Johnson & Johnson ($JNJ) has been hit with another recall, but this time J&J wasn't the company overseeing production. The drug in question is Velcade, the blood cancer treatment, marketed outside the U.S. by a J&J unit; it's sold in the U.S. by Millennium, now a unit of Japan's Takeda Pharmaceuticals. Polyester-like particulates were found in vials from two batches of the drug, which was produced for Millennium by a contract manufacturer.
A Takeda spokesman told Bloomberg that the company is fixing a manufacturing problem linked to the particulates. In the meantime, six lots of Velcade were recalled in Europe and Japan because of the particles; another seven lots in the U.S. will be recalled as a "precaution." According to a Millennium spokeswoman, the company received five reports of particulates in the six European and Japanese lots, but no complaints from U.S. customers.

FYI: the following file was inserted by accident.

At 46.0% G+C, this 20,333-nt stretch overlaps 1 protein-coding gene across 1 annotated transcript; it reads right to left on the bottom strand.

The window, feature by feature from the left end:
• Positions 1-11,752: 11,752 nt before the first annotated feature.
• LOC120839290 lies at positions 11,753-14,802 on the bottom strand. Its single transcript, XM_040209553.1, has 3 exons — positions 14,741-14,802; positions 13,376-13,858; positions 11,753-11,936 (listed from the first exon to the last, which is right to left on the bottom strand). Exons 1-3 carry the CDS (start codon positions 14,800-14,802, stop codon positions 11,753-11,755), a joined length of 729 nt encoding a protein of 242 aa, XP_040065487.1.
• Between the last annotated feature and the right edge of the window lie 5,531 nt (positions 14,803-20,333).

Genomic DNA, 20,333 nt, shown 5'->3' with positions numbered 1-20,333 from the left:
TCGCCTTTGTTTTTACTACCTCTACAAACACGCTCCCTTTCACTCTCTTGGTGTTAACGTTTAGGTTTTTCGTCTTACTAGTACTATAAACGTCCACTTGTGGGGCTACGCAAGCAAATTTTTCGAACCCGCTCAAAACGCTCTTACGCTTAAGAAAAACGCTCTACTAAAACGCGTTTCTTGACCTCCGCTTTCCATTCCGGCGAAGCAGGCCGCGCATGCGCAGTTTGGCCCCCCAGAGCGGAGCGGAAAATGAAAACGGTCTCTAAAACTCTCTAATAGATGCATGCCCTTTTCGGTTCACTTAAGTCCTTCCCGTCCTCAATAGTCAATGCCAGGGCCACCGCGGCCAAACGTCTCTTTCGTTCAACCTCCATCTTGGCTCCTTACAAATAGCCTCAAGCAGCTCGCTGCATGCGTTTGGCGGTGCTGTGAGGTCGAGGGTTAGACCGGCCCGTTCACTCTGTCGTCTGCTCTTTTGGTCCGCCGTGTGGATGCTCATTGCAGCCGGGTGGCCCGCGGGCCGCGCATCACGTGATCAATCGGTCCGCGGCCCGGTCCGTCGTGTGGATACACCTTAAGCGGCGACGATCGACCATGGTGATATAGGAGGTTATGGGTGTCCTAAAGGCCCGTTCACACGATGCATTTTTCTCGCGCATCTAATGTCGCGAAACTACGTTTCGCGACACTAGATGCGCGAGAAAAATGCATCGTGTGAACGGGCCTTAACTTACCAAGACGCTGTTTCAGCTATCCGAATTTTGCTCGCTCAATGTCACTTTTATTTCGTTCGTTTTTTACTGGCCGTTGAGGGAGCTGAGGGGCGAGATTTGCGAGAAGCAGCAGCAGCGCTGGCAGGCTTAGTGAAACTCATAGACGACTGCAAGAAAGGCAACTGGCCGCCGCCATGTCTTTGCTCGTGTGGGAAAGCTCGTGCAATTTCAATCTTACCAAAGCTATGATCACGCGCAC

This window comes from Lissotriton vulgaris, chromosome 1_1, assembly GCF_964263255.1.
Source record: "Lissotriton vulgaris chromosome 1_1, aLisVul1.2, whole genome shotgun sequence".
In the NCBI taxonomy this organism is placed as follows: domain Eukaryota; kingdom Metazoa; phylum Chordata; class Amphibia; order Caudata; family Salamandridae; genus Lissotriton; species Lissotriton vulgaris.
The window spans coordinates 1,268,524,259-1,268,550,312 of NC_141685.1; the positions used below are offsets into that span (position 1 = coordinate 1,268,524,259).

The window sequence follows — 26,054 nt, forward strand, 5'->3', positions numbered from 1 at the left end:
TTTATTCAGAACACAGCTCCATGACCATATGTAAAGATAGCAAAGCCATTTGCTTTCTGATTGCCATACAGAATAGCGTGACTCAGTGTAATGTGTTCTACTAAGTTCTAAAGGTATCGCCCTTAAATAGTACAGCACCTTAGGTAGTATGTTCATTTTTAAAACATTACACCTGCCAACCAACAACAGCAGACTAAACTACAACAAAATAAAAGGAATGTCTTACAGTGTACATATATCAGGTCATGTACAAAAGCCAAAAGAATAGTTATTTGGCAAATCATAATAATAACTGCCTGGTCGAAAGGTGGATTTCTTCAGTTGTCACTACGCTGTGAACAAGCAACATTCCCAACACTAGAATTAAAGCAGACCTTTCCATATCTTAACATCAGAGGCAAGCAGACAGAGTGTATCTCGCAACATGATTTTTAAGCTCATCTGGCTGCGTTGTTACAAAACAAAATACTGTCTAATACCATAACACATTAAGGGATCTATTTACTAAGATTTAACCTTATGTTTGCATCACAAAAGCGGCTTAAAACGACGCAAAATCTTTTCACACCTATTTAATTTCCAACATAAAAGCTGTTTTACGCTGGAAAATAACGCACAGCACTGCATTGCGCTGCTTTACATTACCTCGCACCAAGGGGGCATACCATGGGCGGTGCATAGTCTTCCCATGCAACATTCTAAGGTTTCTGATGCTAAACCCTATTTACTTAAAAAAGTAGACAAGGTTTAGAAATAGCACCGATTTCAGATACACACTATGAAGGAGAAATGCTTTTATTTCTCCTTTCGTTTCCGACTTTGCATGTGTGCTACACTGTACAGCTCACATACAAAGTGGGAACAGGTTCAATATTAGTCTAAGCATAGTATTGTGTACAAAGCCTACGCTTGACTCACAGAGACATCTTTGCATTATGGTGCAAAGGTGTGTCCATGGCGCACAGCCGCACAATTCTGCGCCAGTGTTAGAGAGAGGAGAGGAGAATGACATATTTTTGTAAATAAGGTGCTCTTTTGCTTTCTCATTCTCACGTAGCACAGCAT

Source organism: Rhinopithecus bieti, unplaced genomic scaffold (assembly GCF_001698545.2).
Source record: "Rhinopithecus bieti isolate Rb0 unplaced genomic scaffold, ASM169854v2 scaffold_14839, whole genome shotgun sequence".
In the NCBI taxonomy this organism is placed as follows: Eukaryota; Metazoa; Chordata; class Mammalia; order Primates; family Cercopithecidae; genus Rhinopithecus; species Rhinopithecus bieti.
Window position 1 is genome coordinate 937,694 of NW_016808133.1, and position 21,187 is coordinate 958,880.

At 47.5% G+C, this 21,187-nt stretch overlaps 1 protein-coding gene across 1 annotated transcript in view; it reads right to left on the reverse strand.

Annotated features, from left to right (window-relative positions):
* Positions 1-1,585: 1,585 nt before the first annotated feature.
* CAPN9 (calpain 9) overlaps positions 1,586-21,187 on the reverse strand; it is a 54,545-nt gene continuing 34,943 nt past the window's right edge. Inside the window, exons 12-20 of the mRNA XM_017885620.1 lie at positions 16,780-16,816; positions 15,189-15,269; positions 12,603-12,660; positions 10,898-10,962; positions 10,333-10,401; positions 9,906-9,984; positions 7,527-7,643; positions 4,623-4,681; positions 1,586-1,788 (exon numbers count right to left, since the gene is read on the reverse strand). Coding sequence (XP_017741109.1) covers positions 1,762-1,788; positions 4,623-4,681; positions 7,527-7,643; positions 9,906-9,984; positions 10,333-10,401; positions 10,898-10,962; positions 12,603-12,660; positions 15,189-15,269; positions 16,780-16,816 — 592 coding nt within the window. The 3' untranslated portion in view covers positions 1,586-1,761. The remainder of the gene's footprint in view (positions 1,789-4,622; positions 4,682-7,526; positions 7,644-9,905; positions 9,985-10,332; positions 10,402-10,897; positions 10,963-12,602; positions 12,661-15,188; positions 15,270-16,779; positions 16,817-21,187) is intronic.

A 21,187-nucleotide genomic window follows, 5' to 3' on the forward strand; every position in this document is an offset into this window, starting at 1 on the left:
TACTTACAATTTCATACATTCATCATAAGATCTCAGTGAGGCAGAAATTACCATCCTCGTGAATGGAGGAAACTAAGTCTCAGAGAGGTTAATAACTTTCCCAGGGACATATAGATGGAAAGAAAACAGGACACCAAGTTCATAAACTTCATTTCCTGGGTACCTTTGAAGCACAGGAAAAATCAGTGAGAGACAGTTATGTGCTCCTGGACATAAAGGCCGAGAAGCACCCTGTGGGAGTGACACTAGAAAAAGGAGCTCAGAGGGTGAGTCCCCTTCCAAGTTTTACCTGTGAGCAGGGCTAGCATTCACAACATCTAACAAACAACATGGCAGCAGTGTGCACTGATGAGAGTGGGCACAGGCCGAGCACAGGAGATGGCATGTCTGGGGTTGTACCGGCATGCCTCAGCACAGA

We've seen several particulate-related recalls in recent months: Baxter pulled Hylenex because glass particles were found in some containers. Hospira recalled propofol because of stainless-steel particles. Then there was the "floating matter" recall of several drugs made by India's Claris LifeSciences for customers such as Pfizer. Separately, of course, there were the repeated J&J recalls, mostly in its McNeil Consumer Healthcare division; the company is overhauling a problem plant in Pennsylvania to get many of those meds back onto the market.